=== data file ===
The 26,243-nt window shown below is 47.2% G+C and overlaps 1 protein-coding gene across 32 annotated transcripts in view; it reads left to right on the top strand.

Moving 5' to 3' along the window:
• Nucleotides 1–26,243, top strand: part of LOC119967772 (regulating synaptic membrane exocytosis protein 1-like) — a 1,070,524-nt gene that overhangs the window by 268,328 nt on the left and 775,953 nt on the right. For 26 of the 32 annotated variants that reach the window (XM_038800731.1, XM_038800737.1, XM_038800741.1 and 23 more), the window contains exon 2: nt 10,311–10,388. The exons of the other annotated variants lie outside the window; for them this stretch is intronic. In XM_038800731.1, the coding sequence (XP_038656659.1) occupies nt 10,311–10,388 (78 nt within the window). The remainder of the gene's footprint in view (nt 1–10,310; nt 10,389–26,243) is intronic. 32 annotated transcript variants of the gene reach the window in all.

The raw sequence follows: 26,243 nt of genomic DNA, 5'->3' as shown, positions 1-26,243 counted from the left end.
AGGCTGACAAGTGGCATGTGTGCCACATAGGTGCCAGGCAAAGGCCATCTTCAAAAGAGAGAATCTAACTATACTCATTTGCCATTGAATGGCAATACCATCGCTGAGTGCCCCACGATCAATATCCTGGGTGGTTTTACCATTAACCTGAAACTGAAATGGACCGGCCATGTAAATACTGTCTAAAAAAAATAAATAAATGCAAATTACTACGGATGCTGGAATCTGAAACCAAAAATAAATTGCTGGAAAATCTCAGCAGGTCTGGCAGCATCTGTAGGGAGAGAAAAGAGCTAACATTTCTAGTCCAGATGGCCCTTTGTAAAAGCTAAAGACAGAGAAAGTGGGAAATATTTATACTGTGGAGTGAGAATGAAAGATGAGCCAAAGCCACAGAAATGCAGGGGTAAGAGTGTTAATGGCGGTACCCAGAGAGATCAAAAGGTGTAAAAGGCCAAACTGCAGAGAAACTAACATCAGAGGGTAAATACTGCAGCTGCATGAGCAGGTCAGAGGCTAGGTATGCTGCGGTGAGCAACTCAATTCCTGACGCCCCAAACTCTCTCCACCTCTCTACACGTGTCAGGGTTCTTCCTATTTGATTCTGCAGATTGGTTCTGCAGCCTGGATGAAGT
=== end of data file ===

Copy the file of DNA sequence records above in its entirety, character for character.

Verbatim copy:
The 26,243-nt window shown below is 47.2% G+C and overlaps 1 protein-coding gene across 32 annotated transcripts in view; it reads left to right on the top strand.

Moving 5' to 3' along the window:
• Nucleotides 1–26,243, top strand: part of LOC119967772 (regulating synaptic membrane exocytosis protein 1-like) — a 1,070,524-nt gene that overhangs the window by 268,328 nt on the left and 775,953 nt on the right. For 26 of the 32 annotated variants that reach the window (XM_038800731.1, XM_038800737.1, XM_038800741.1 and 23 more), the window contains exon 2: nt 10,311–10,388. The exons of the other annotated variants lie outside the window; for them this stretch is intronic. In XM_038800731.1, the coding sequence (XP_038656659.1) occupies nt 10,311–10,388 (78 nt within the window). The remainder of the gene's footprint in view (nt 1–10,310; nt 10,389–26,243) is intronic. 32 annotated transcript variants of the gene reach the window in all.

The raw sequence follows: 26,243 nt of genomic DNA, 5'->3' as shown, positions 1-26,243 counted from the left end.
AGGCTGACAAGTGGCATGTGTGCCACATAGGTGCCAGGCAAAGGCCATCTTCAAAAGAGAGAATCTAACTATACTCATTTGCCATTGAATGGCAATACCATCGCTGAGTGCCCCACGATCAATATCCTGGGTGGTTTTACCATTAACCTGAAACTGAAATGGACCGGCCATGTAAATACTGTCTAAAAAAAATAAATAAATGCAAATTACTACGGATGCTGGAATCTGAAACCAAAAATAAATTGCTGGAAAATCTCAGCAGGTCTGGCAGCATCTGTAGGGAGAGAAAAGAGCTAACATTTCTAGTCCAGATGGCCCTTTGTAAAAGCTAAAGACAGAGAAAGTGGGAAATATTTATACTGTGGAGTGAGAATGAAAGATGAGCCAAAGCCACAGAAATGCAGGGGTAAGAGTGTTAATGGCGGTACCCAGAGAGATCAAAAGGTGTAAAAGGCCAAACTGCAGAGAAACTAACATCAGAGGGTAAATACTGCAGCTGCATGAGCAGGTCAGAGGCTAGGTATGCTGCGGTGAGCAACTCAATTCCTGACGCCCCAAACTCTCTCCACCTCTCTACACGTGTCAGGGTTCTTCCTATTTGATTCTGCAGATTGGTTCTGCAGCCTGGATGAAGT